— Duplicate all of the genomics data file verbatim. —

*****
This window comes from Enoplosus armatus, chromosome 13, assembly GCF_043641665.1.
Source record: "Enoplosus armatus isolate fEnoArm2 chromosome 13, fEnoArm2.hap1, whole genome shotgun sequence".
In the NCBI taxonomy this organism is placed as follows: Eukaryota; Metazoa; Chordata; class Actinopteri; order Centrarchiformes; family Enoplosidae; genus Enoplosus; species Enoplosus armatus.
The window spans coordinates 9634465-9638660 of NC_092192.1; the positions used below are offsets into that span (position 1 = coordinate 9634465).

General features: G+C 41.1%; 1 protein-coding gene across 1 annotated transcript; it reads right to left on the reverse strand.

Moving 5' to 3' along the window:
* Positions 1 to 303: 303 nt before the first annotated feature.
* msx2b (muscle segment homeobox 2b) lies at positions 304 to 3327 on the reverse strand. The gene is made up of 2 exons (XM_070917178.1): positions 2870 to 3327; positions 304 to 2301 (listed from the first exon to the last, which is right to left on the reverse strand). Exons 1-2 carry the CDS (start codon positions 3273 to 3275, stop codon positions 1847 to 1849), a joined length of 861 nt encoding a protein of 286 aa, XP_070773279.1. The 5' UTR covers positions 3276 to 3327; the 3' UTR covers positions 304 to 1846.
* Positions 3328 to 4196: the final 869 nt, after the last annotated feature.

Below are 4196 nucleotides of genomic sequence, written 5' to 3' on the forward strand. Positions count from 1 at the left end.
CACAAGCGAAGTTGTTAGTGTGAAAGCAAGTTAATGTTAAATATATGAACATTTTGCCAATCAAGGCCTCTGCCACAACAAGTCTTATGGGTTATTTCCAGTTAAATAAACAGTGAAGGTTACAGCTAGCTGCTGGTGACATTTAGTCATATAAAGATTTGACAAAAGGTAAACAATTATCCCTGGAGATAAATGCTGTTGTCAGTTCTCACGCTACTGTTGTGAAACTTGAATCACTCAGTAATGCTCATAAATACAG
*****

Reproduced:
This window comes from Enoplosus armatus, chromosome 13, assembly GCF_043641665.1.
Source record: "Enoplosus armatus isolate fEnoArm2 chromosome 13, fEnoArm2.hap1, whole genome shotgun sequence".
In the NCBI taxonomy this organism is placed as follows: Eukaryota; Metazoa; Chordata; class Actinopteri; order Centrarchiformes; family Enoplosidae; genus Enoplosus; species Enoplosus armatus.
The window spans coordinates 9634465-9638660 of NC_092192.1; the positions used below are offsets into that span (position 1 = coordinate 9634465).

General features: G+C 41.1%; 1 protein-coding gene across 1 annotated transcript; it reads right to left on the reverse strand.

Moving 5' to 3' along the window:
* Positions 1 to 303: 303 nt before the first annotated feature.
* msx2b (muscle segment homeobox 2b) lies at positions 304 to 3327 on the reverse strand. The gene is made up of 2 exons (XM_070917178.1): positions 2870 to 3327; positions 304 to 2301 (listed from the first exon to the last, which is right to left on the reverse strand). Exons 1-2 carry the CDS (start codon positions 3273 to 3275, stop codon positions 1847 to 1849), a joined length of 861 nt encoding a protein of 286 aa, XP_070773279.1. The 5' UTR covers positions 3276 to 3327; the 3' UTR covers positions 304 to 1846.
* Positions 3328 to 4196: the final 869 nt, after the last annotated feature.

Below are 4196 nucleotides of genomic sequence, written 5' to 3' on the forward strand. Positions count from 1 at the left end.
CACAAGCGAAGTTGTTAGTGTGAAAGCAAGTTAATGTTAAATATATGAACATTTTGCCAATCAAGGCCTCTGCCACAACAAGTCTTATGGGTTATTTCCAGTTAAATAAACAGTGAAGGTTACAGCTAGCTGCTGGTGACATTTAGTCATATAAAGATTTGACAAAAGGTAAACAATTATCCCTGGAGATAAATGCTGTTGTCAGTTCTCACGCTACTGTTGTGAAACTTGAATCACTCAGTAATGCTCATAAATACAG